I was once asked by a frustrated healthcare professional how a mental health practitioner is expected to evidence to the court that a schizophrenic is unable to care for himself so that a warrant can be obtained to take the latter to a place of safety for an assessment under the Mental Health Act. The professional argued that once such an individual is shown to be “floridly psychotic” (never mind what that means) then of itself, his condition is proof that he is unable to care for himself. In addition, mental health professionals often argue that a refusal by the subject to take medication is sufficient evidence of their inability to care for themself.
My argument in a nutshell
The difficulty is that the lay magistrate is not a psychiatrist; neither is the legal adviser or the district judge. Indeed, even where a magistrate is a psychiatrist, s/he will not hear the s135(1)(b) application as a medic. Moreover, if a schizophrenic is floridly psychotic, there should surely be objective evidence of his inability to care for himself that extends beyond his refusal to take his medication – for if the magistracy is able to find s135(1)(b) satisfied by virtue of an individual’s pre-existing mental health condition it should likewise, surely, convict any offender by virtue of a his existing criminal convictions. The rule of law requires, I suggest, that decisions are based on objective evidence; why should the s135(1)(b) exercise be any different; why should the mental health practitioner be given a pass on this legal process. Perhaps, I make an unfair comparison but my concerns over this area of law has led me to explore two issues: the extent to which the enquiring court under s135(1)(b) requires objective evidence of an individual’s inability to care for himself. Secondly, the extent to which the refusal to take medication is sufficient evidence that a subject of a warrant is unable to care for himself.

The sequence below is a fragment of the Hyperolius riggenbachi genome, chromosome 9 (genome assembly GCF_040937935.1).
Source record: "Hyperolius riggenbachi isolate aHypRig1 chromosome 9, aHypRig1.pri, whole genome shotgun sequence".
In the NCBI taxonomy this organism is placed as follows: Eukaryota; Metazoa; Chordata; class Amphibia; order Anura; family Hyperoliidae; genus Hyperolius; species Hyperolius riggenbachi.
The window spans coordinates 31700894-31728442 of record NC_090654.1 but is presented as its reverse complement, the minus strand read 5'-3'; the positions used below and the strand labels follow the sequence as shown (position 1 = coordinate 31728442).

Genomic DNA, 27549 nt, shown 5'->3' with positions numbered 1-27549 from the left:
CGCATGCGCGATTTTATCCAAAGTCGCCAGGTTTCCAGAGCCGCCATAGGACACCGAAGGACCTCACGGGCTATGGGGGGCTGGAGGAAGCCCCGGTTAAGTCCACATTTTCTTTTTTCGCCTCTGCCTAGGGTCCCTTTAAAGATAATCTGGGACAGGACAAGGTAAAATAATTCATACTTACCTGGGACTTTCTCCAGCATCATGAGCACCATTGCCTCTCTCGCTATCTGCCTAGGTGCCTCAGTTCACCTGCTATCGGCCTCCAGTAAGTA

I will argue that as autonomous individuals, we all have the right to refuse medication - including subjects of a mental health warrant application. I will also argue that unlike the High Courts, the magistracy has no power - inherent or otherwise - to compel an adult to take their medication and no such powers exist in s135(1)(b) to issue a warrant on the basis of a refusal to take medication.
According to s135(1(b) of the mental Health Act 1983 a justice of the peace may issue a warrant
if appears to a justice of the peace, on information on oath laid by an approved mental health professional, that there is reasonable cause to suspect that a person believed to be suffering from mental disorder— […]